Gardening saturates one with a feeling of accomplishment and peace. The joy of picking your fresh vegetables right before dinner can hardly be matched by any other activity. Well, perhaps the fragrance of your freshly picked flowers can compete!
10 Beneficial Insects For Gardening
1. Aphid Midge: These insects look like a delicate, small wasp. The larvae eats more than sixty varieties of aphids from the garden. You can attract them by growing plants with a lot of pollen and nectar.
2. Big-Eyed Bug: This is a fast-moving bug with large eyes and very small black spots on itís head and thorax. They are usually found in field crops and orchards. The big-eyed bug eats leafhoppers, spider mites, plant bugs, aphids, and small caterpillars. This bug is a real asset to gardening.
3. Ladybug: The ladybug ranges in size from 1/16 to 3/8 inch and have round red, orange or yellow bodies with black markings. They prefer gardens that have a large amount of pollen and nectar-producing flowers. The ladybug is fond of aphids, mealybugs, small insects and scales. The Mexican bean beetle is related to the ladybug but is not beneficial.
While tending to my own garden, I have found that one of the most frustrating things that can happen to a gardener is to walk outside to check on your plants. It’s just a routine walk to make sure that your garden is thriving, but you end up finding holes in all of your plants
that looked fine only hours before. The explanations for some of these plant-destroying holes are garden pests. Some of the main garden pests are slugs, worms, caterpillars, birds, snails, and the occasional gopher. Although you can never wipe out these pests entirely, after all your hardwork in the garden you have to do something.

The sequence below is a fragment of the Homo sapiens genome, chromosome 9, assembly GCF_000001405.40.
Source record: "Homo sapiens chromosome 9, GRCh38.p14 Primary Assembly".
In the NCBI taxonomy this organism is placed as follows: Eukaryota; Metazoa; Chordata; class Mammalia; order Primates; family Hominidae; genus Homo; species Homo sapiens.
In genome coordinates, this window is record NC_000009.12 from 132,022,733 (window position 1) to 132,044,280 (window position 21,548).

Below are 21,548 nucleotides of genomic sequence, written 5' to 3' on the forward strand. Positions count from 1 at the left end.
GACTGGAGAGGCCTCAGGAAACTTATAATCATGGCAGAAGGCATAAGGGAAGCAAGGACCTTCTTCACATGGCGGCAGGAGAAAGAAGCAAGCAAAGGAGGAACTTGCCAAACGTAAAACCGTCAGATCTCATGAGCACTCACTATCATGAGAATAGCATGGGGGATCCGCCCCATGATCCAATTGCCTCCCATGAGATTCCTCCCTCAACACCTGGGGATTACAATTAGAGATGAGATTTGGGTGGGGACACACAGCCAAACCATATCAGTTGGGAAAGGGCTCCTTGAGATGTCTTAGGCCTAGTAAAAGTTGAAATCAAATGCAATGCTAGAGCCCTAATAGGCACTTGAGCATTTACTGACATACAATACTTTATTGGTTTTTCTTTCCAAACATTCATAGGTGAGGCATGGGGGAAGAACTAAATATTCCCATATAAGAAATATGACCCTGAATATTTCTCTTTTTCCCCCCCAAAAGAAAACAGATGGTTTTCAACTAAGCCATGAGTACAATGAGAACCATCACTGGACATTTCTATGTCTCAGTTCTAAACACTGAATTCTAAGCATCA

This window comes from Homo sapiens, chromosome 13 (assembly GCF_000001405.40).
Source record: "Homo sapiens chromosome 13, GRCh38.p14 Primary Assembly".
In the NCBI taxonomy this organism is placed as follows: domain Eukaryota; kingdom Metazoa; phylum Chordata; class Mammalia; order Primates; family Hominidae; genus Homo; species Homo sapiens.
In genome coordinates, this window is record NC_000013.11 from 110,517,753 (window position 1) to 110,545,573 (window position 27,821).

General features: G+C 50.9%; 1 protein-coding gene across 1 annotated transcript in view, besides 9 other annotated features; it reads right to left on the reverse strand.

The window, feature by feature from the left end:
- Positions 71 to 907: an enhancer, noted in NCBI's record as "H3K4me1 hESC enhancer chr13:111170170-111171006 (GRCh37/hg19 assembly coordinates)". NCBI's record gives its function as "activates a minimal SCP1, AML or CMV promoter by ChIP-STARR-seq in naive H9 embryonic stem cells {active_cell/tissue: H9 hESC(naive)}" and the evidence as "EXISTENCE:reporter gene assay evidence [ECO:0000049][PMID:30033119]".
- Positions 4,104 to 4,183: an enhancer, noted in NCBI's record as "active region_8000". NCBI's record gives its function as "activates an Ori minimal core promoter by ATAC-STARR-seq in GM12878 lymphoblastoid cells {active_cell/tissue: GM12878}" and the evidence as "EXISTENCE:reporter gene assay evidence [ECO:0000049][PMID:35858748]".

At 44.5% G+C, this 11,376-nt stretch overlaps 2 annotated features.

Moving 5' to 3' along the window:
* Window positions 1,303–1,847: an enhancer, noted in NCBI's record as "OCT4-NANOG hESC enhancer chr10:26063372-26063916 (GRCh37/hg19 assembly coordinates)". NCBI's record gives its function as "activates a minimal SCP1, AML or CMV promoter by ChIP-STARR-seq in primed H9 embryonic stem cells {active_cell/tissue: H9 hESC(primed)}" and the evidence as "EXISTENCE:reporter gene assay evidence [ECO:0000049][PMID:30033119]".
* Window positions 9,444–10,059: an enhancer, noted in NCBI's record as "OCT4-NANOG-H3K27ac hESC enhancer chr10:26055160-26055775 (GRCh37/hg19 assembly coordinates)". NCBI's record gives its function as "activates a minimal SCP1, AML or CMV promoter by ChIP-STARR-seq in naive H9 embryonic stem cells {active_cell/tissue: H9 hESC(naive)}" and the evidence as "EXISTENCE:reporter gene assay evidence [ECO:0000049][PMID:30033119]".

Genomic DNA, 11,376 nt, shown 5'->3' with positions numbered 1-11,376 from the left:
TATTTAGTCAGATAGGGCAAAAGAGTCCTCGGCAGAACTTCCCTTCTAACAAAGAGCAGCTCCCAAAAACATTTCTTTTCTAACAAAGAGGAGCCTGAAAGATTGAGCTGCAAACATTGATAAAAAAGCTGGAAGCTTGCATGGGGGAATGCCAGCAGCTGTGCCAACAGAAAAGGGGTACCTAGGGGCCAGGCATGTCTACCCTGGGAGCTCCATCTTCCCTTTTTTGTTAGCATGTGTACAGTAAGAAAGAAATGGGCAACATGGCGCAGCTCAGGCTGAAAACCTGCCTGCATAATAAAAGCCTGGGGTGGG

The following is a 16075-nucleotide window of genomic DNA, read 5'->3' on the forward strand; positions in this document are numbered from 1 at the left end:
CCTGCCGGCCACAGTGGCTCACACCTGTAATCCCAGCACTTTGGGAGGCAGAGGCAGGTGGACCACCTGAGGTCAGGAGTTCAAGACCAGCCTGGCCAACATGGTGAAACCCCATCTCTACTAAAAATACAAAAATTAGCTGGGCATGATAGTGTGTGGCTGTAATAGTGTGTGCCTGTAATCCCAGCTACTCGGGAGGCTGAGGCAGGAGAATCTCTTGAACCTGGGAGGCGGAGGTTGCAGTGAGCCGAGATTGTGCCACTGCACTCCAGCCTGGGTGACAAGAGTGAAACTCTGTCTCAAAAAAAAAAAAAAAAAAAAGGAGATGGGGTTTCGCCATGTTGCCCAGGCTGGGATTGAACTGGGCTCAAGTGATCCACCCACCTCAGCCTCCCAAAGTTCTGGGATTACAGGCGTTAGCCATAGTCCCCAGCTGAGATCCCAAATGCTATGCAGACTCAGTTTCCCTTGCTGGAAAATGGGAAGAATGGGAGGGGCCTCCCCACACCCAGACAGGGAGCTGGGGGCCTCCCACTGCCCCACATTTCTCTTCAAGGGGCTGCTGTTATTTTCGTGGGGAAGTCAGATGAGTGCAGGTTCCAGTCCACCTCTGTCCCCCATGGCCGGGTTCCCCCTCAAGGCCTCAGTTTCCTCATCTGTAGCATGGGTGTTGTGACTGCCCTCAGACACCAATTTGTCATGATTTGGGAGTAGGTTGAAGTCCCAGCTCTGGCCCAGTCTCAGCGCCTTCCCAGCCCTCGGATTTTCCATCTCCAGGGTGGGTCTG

You can get the better of grubs, though they’re among the most damaging lawn pests in the United States. According to the U.S. Department of Agriculture, Americans spend millions of dollars a year replacing the lawns that grubs destroy. They’re small, white insects with a brown head curled into a “C” shape.
White grubs live a few inches under your lawn and feed on the roots of your grass. Grubs are the larvae-or “juvenile” stage-of various kinds of scarab beetles, including Japanese beetles, chafers, and June and May beetles.
“When grubs are close to the surface, starlings and crows, as well as moles, shrews and skunks, can be seen digging them up because they’re a food source,” says Bayer Advanced; lawn expert Lance Walheim, who wrote the book “Lawn Care for Dummies.”
Winter can be hard on indoor plants. “Low light, shorter days and dry air create a stressful environment for our houseplants while at the same time helping insects thrive,” explained gardening expert Melinda Myers. Myers said not to despair if insects have moved in and plants are struggling with yellow or speckled leaves. She shared these eco-friendly strategies to diagnose the problem and manage insects, so houseplants stay healthy and look their best.
Start by making sure houseplants are receiving the proper amount of light and water. A healthy plant is better able to resist and recover from insect infestations. Check the plant tag, internet or plant book for the recommended growing conditions. Make any needed adjustments to the plants’ care.